When Zimring asked why they went for an androgynous aesthetic, Knutsen said “Magic can be found in all genders,” to murmurs of agreement from the crowd.
Lastly, The Cult, consisting of Kathy Zhang ’22, Lizeth Gaxiola ’22 and model Gabriel Huerta ’22, showed off their entry inspired by the 1995 hoax film “Alien Autopsy,” which purported to show scientists examining an extraterrestrial that had crash-landed near Roswell, New Mexico.
Zhang joked that the team chose aliens as their topic because the three of them are psychology majors, not history majors, so they felt like they came from another world. Huerta’s costume had a retrofuturistic style, with loosely draped beige shawls and a round hat with fabric around it that could be closed like curtains.
“We initially went the alien coming-out-of-the-stomach route, but (Bernstein) told us that was too obvious,” Huerta explained. The costume they settled on was inspired by the desert landscape of New Mexico as well as classic sci-fi films like “Star Wars” and “Dune.”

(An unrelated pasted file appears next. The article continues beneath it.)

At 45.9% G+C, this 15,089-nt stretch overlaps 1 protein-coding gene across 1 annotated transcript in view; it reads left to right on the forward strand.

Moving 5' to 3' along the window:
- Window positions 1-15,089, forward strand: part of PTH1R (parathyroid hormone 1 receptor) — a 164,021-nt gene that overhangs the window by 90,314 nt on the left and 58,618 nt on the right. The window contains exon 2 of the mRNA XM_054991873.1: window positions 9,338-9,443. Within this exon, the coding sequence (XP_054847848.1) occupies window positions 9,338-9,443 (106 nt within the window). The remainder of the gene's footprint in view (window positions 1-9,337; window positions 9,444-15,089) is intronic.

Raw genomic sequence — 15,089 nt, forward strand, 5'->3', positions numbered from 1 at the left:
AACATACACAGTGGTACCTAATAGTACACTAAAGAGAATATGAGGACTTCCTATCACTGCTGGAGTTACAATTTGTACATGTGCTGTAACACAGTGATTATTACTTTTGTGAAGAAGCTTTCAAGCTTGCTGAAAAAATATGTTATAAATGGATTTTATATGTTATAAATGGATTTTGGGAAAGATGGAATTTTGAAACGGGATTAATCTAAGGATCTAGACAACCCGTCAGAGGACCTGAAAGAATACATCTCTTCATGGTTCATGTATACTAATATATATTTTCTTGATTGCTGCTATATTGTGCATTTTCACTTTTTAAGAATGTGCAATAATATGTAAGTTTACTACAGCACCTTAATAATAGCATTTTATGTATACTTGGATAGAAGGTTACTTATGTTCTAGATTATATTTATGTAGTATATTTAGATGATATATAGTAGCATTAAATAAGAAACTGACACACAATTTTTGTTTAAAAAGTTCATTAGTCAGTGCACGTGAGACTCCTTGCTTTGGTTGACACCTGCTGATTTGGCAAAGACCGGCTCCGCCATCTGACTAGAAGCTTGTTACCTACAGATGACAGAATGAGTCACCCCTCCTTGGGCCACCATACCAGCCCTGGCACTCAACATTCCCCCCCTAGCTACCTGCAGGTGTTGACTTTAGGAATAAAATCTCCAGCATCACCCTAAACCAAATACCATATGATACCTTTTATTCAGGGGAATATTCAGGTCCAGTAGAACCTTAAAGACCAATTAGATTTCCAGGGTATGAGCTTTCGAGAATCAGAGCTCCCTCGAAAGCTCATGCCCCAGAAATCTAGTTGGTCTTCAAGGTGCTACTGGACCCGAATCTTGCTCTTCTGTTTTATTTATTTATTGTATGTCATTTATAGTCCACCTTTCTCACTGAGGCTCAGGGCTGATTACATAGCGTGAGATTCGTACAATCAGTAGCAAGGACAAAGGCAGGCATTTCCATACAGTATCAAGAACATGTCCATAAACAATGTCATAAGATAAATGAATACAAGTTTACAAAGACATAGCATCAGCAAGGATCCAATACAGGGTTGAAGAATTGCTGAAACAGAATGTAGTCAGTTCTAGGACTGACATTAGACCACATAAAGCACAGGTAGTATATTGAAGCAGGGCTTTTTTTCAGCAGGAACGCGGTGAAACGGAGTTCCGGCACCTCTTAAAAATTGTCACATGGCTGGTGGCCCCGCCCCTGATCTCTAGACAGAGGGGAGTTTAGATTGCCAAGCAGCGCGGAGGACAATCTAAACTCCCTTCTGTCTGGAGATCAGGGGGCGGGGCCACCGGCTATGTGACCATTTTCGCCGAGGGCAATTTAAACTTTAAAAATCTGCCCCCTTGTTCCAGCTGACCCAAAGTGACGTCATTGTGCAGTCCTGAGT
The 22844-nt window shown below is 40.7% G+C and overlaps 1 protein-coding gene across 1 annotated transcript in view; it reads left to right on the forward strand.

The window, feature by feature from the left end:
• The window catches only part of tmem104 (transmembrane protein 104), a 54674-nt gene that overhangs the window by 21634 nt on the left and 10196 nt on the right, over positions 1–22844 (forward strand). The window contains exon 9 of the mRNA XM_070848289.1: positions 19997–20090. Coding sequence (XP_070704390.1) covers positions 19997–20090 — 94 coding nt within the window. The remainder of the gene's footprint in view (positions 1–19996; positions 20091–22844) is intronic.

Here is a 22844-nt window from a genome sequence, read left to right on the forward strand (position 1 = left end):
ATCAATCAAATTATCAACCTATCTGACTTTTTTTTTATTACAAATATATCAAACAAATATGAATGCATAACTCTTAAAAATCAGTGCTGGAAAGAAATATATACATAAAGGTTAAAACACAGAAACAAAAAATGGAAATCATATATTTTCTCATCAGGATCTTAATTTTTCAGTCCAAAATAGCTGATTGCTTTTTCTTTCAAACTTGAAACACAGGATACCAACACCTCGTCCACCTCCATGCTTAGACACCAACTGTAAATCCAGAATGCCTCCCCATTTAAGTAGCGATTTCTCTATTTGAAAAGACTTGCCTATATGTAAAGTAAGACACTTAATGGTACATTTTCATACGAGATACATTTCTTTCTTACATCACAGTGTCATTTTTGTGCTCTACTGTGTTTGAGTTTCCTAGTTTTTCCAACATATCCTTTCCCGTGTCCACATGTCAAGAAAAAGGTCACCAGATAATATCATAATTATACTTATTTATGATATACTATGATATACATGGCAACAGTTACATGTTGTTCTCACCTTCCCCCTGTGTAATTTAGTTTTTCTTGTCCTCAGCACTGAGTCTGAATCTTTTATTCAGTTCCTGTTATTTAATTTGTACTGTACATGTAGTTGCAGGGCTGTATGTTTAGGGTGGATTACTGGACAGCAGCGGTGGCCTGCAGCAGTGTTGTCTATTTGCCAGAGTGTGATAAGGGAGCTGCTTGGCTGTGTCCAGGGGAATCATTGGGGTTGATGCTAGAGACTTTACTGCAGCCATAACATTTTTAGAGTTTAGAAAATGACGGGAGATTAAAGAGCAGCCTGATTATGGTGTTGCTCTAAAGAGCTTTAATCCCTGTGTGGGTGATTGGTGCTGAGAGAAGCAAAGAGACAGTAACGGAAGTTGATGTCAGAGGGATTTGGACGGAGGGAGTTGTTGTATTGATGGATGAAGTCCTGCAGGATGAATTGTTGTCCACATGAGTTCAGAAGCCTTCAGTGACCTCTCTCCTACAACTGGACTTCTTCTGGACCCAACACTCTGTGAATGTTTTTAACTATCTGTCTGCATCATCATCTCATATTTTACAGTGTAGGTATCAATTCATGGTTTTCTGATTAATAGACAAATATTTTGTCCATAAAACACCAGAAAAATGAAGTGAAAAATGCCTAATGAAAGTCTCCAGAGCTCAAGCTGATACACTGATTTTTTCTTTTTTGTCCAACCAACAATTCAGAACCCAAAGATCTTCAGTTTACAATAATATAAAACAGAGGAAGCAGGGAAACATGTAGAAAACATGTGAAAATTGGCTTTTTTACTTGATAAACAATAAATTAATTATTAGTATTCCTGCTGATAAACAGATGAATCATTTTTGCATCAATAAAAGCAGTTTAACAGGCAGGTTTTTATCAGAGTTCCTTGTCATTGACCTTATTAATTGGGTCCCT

The judges deliberated for five minutes, then made their decision. The Slough won first place for Arriola’s “War of the Worlds” inspired costume, with each team member winning $30 gift cards to the resale retailer Buffalo Exchange. Team Skull’s phrenology costume took home second place. They won three “historical artifacts” including a rare children’s novel from 1910 titled “The Automobile Boys of Lakeport,” the card game “Guillotine” and a hilariously politically incorrect board game called “Battle of the Sexes: Who Is The Superior Sex, Male or Female?” from the 1980s. The remaining teams received honorable mentions.